LeRoy Martin, Jr., the Cook County judge presiding over the Dante Servin expungement denied an expungement request after he was acquitted of a fatal shooting during an off-duty altercation with a female bystander.
Judges can consider the strength of the prosecution’s case when deciding whether an expungement is warranted. While there will not be a conviction on his record, the charges will still be available through public records.
Servin faced a bench trial before Judge Dennis Porter. Police officers often request bench trials in these types of situations to avoid juries who may not be sympathetic to their cause. This is especially true in Chicago where police have earned themselves a less-than-stellar reputation as guardians of the community.
Servin was charged with involuntary manslaughter, a prosecutorial decision that confused many. Judge Porter said that the charge of involuntary manslaughter was inappropriate to the crime and acquitted him on that basis. He also said Servin should have been charged with first-degree murder.
Analyzing What Happened in Light of the Charges
It is hard for Chicagoans to believe that police have their best interests at heart amid corruption scandals, suspicious shootings, and acquittals after those shootings. The Servin case was not much different and, in many ways, perhaps worse.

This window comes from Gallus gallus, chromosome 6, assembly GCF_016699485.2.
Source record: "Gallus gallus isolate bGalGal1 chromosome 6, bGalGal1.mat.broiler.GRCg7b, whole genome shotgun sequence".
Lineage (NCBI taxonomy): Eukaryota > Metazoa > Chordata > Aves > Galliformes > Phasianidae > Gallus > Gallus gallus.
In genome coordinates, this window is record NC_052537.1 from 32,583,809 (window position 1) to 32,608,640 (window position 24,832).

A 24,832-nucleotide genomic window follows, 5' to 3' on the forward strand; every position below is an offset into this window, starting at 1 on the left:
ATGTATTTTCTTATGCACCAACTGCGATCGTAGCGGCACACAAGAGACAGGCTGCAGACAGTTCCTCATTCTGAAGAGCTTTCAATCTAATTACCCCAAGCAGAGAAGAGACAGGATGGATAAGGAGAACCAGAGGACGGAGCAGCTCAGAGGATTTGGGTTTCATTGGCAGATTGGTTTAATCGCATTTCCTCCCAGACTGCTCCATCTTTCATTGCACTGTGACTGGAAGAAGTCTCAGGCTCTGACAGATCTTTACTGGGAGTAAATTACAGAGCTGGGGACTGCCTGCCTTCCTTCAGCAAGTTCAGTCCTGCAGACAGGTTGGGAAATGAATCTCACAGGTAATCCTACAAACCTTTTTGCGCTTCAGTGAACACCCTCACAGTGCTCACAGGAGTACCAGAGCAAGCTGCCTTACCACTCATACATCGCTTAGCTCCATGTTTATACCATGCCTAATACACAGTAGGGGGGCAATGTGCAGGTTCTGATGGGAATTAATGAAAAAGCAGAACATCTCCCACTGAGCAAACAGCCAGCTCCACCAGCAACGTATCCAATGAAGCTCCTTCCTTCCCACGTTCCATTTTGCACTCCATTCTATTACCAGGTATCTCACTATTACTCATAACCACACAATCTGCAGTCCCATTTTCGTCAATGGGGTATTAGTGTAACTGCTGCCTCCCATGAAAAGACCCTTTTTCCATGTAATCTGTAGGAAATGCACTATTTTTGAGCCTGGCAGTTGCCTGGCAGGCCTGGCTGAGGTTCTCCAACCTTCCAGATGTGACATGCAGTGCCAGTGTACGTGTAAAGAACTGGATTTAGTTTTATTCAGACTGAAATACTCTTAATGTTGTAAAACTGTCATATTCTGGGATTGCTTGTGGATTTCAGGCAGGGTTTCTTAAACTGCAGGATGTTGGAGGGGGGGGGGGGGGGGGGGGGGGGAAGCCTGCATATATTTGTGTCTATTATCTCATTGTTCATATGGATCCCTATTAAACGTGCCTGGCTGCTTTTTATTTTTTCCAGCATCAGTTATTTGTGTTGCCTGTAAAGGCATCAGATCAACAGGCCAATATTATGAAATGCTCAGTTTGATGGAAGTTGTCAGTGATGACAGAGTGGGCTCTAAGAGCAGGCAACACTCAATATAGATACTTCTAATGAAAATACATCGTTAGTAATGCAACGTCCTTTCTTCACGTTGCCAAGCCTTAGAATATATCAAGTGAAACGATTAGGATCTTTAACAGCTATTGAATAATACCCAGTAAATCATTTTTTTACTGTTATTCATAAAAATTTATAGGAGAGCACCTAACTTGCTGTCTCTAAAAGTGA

Had Servin been charged with first-degree murder, the outcome may have been much different. The state had two years to build and present a case and saw fit to charge Servin with involuntary manslaughter, also known as criminally negligent homicide. For most of us, firing a gun into a crowd of people would not require an intent to kill a specific person for it to be charged as murder-one. In what many saw as a political compromise, State’s Attorney Anita Alvarez charged Servin with involuntary manslaughter.
While involuntary manslaughter is often seen as a reduced charge for murder, it actually has specific requirements for proof. These requirements were not met in the case against Servin, leaving the judge with no other option other than to acquit. Essentially, prosecutorial discretion took the possibility of a conviction off the table. In the end, the case was dismissed before the defense even presented a single piece of evidence.
Servin retired before a hearing concerning his dismissal in 2016, allowing him to retire with a $60,000 a year pension. Meanwhile, Rekia Boyd’s family continues to pay taxes that fund the disgraced cop’s pension.
Sealing vs. Expungement
After the decision was made to deny the expungement, Servin moved to have his records sealed. Expungement and sealing are two different things in Illinois. Some states only allow those charged or convicted of crimes to seal their records from public access. Expungement essentially destroys public record of the charges entirely. In the case of Servin, both motions were denied. Typically, only those acquitted of crimes may file for expungement.
Talk to a Chicago Criminal Defense Attorney
If you have been charged with a crime and then acquitted, you can file a motion to have the charges expunged. If you were convicted, you may still be allowed to have your records sealed, depending on the nature of your crime. Chicago defense attorney David Freidberg can help you do both. Call us today at (312) 560-7100 for more information.